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Banks are not closed for lending

The challenging economic climate means it is more difficult to transact certain types of deals than it has been in the past, however it would be incorrect to suggest good businesses cannot secure funding. By Sean Dixon

If the business is well managed and has good prospects they should still be able to secure funding from banks.

Deal structures could be described as more conservative in nature than they have been in the past but will naturally focus on the individual merits of a transaction.

A particular structure that worked 12 or 18 months ago may not be appropriate in today’s market.

There are still deals being done even though volumes are down on previous years and we expect this will be the case for the rest of the year as the market is driven by quality rather than quantity.

We expect to see merger and acquisition activity driven by consolidation as companies look to make savings and achieve synergies where possible. 

Stronger businesses in all sectors will look to capitalise on weaker competitors and this could drive the market as well.   

There is a degree of caution in the market at the moment with businesses waiting to see what will happen to the economy.

We would expect to see more transactions in the second half of the year as businesses look for price corrections in the market. 

Evidence of my own Banks’ commitment to provide lending to UK businesses is demonstrated in the announcement earlier this year that NatWest and RBS are to make an additional £3 billion funding available to SMEs as part of the commitment made by the bank to increase lending to UK personal and business borrowers by an additional £25 billion.

This further commitment to the SME sector is being delivered through twelve Regional SME Funds in England, Wales and Scotland.

Ulster Bank is providing the Fund for Northern Ireland’s businesses.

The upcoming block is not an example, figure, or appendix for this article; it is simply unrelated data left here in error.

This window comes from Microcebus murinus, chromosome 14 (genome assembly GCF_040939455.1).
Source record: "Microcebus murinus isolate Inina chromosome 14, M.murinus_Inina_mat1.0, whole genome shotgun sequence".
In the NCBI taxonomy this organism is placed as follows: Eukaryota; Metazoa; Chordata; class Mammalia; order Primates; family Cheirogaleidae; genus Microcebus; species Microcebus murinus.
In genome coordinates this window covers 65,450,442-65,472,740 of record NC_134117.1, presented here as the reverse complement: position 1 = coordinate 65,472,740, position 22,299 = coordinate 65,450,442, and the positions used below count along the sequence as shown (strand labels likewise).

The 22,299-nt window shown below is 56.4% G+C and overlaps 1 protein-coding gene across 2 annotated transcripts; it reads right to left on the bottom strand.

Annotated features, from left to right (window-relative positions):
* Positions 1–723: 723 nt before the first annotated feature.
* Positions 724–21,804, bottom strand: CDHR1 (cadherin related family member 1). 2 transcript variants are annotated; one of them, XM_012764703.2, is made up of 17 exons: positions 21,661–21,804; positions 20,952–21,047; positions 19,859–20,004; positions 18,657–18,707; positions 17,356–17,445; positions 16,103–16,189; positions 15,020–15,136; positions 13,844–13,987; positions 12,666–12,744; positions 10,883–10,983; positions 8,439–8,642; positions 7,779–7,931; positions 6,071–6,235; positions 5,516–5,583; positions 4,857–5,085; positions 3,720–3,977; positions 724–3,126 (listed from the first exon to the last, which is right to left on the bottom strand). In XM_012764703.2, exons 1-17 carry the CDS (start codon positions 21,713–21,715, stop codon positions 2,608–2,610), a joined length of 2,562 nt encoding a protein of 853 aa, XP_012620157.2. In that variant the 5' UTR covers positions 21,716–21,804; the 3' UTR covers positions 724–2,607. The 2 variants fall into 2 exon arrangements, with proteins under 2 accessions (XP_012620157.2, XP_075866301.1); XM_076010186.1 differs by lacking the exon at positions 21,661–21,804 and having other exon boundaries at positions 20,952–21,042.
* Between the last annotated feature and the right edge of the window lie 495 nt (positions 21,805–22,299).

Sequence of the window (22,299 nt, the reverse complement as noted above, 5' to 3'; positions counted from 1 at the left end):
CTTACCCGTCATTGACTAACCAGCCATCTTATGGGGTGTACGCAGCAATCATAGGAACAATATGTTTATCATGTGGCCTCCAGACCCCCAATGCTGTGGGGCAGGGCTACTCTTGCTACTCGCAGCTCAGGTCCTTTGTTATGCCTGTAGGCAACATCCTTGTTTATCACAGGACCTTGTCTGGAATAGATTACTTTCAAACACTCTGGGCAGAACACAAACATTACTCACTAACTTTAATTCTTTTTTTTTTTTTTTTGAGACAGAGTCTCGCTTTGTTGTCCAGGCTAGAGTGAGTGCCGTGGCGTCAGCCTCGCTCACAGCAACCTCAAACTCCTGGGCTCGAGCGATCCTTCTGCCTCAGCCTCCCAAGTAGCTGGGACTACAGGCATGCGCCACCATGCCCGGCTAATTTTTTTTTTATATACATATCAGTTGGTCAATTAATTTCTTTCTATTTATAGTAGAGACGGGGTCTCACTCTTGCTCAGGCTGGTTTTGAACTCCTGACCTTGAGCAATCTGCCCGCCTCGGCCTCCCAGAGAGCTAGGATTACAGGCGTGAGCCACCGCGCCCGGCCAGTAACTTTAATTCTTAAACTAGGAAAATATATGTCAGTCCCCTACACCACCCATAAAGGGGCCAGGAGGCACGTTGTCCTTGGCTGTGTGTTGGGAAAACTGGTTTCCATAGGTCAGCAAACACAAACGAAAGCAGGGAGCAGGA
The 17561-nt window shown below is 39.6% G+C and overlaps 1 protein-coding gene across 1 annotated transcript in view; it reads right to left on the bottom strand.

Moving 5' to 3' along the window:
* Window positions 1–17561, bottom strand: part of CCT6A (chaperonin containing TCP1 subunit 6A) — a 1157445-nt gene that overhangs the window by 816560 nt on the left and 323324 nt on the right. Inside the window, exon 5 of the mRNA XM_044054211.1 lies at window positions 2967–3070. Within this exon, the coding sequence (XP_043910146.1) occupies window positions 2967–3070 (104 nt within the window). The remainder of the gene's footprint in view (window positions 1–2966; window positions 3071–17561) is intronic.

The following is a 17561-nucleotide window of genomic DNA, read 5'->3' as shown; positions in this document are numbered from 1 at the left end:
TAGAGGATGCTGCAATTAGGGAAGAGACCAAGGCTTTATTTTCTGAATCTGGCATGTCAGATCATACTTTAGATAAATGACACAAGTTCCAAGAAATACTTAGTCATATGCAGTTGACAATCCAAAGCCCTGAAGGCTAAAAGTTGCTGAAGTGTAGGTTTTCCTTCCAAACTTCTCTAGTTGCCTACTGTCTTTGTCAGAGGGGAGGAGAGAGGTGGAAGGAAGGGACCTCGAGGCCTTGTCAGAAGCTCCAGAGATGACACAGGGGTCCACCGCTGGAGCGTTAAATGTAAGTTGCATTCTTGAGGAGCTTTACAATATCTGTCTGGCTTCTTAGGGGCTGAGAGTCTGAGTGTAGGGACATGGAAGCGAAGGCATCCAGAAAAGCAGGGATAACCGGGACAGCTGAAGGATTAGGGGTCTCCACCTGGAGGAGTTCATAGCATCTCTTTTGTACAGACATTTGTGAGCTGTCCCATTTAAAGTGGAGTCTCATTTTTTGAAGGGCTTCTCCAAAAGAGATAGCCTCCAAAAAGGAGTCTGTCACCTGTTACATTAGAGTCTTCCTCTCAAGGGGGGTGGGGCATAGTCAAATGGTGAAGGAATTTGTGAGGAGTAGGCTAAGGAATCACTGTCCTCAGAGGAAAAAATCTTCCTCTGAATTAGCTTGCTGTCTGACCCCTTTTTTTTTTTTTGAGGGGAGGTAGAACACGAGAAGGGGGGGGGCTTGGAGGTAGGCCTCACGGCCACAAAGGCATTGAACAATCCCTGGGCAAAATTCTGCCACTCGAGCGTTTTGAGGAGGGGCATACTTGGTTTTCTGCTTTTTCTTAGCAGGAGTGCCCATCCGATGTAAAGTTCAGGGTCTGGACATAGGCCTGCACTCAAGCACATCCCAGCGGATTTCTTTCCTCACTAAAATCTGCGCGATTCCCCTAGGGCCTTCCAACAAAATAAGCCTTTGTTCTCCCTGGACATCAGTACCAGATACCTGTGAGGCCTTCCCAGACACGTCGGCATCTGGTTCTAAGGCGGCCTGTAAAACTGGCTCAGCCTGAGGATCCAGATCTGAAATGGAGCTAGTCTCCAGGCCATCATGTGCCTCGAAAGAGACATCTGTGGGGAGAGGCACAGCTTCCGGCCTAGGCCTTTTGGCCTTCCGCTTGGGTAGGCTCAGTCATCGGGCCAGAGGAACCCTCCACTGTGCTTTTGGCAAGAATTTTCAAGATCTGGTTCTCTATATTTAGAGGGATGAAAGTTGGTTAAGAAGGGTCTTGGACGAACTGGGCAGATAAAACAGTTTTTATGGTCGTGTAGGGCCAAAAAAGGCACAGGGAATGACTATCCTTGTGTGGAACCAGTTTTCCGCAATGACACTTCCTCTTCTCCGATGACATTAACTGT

The funds provide a comprehensive package of funding choices for SME’s in each region right across the UK.

In addition to providing traditional debt finance, the new funds offer businesses the opportunity to access other avenues available to help them manage their capital and cashflow through the current economic downturn and you will know from my previous articles how important cashflow is to ongoing business growth.

We have also led the field in providing the Enterprise Finance Guarantee (EFG) funds to SMEs.

The Government-backed scheme aims to ensure that smaller businesses, with an annual turnover of up to £25 million, have the necessary working capital or investment finance in place to help them through the difficult economic climate.

Under the EFG Scheme the Government will guarantee 75 per cent of any loans made, meaning that banks can provide support in cases where there is a viable business plan.

At the time of writing NatWest and RBS have £165 million worth of EFG loans either sanctioned or in the pipeline.

So, finance is available for well managed businesses of all sizes, just as it has always been.

As always, the key is to communicate plans with bankers at an early stage to ensure you are aware of what is possible.

Sean Dixon is head of services and construction for the UK corporate banking team at Royal Bank of Scotland

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